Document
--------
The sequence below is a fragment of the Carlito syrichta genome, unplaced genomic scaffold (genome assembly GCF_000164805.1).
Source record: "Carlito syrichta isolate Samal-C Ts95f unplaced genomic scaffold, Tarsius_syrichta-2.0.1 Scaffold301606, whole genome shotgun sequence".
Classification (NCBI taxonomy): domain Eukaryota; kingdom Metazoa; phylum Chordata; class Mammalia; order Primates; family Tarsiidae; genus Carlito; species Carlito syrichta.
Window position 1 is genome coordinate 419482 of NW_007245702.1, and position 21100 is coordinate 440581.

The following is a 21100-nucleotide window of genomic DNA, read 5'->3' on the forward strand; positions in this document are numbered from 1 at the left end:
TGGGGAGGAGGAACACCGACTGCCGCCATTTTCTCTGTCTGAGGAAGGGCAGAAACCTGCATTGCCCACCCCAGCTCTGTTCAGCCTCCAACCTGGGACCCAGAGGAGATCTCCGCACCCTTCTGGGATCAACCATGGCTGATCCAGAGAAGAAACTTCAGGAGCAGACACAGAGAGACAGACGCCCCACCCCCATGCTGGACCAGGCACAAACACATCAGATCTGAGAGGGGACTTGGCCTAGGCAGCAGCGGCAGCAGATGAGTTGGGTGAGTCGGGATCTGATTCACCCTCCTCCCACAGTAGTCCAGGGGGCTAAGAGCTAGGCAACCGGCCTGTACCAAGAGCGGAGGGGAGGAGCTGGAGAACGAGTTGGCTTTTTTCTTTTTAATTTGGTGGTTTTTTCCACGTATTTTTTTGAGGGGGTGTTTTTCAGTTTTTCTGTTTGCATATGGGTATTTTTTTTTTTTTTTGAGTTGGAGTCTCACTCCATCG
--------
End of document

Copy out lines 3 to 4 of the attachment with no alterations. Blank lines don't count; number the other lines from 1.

Classification (NCBI taxonomy): domain Eukaryota; kingdom Metazoa; phylum Chordata; class Mammalia; order Primates; family Tarsiidae; genus Carlito; species Carlito syrichta.
Window position 1 is genome coordinate 419482 of NW_007245702.1, and position 21100 is coordinate 440581.